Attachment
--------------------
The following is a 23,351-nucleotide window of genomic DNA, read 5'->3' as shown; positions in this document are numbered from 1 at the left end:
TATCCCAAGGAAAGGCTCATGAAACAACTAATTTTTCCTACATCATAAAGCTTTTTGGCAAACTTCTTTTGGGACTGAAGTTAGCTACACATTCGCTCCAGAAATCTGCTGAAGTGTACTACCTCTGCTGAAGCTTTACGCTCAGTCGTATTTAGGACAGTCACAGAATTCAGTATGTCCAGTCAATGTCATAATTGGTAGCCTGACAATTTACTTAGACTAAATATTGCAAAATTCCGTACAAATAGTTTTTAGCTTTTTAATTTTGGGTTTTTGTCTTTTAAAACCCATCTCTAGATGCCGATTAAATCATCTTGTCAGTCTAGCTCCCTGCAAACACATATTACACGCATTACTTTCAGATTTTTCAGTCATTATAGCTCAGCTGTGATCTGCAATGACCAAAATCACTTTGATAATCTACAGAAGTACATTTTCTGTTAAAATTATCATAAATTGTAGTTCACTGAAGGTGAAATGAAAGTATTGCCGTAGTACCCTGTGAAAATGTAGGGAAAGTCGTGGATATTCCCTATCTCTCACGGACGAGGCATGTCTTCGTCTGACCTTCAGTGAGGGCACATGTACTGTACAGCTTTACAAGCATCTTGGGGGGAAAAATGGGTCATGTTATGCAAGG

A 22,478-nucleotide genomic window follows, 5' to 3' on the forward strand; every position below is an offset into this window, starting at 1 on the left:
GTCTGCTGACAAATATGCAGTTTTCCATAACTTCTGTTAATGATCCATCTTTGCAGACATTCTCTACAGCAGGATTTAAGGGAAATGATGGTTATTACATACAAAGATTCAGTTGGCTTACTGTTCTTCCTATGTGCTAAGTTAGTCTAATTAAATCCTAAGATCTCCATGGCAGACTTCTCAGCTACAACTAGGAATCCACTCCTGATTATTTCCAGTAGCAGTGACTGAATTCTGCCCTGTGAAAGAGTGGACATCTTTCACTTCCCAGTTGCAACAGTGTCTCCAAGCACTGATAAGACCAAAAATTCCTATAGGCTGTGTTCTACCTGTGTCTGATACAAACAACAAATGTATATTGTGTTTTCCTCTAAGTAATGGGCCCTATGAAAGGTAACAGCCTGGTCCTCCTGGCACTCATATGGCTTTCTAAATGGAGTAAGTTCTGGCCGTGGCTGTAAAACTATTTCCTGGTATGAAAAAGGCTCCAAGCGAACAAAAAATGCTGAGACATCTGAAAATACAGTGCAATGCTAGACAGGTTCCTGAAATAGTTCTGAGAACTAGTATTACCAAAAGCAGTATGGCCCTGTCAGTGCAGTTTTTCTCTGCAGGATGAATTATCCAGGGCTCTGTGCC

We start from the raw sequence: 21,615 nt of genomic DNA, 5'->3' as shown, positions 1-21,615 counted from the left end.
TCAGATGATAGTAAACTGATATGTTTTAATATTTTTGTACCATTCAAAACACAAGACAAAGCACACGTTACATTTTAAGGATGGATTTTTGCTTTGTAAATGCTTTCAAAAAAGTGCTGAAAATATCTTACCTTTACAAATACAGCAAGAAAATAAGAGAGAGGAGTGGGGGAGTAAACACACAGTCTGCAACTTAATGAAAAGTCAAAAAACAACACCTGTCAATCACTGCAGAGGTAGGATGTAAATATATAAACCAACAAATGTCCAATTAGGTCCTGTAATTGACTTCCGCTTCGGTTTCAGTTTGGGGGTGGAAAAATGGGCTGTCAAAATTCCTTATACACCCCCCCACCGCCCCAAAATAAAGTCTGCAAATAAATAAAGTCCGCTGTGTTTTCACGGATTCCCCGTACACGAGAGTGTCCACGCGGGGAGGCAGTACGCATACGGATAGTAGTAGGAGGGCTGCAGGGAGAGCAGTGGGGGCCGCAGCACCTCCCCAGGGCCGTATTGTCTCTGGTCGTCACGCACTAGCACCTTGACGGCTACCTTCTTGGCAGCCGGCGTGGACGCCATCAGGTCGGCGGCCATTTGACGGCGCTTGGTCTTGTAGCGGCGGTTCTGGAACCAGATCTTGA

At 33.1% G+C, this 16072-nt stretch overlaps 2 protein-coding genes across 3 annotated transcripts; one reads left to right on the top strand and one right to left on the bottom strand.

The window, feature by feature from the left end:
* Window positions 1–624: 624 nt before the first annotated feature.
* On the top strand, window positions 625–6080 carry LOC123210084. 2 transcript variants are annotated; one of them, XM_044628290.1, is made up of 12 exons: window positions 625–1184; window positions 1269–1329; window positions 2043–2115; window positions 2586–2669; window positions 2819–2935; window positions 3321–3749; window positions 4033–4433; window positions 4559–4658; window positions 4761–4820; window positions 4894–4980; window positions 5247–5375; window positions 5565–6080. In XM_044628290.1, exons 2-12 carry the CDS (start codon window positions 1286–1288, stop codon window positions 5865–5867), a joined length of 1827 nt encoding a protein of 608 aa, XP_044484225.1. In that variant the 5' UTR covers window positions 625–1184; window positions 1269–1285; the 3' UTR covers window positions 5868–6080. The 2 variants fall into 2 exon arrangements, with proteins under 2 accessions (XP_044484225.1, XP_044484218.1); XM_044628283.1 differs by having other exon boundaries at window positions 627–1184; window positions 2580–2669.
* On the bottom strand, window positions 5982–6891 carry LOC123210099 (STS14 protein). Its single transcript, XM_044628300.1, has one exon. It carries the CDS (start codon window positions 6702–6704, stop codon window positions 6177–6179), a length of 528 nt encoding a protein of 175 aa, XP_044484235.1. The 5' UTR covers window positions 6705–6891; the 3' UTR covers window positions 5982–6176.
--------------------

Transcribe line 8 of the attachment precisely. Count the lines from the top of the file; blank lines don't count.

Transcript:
The window, feature by feature from the left end: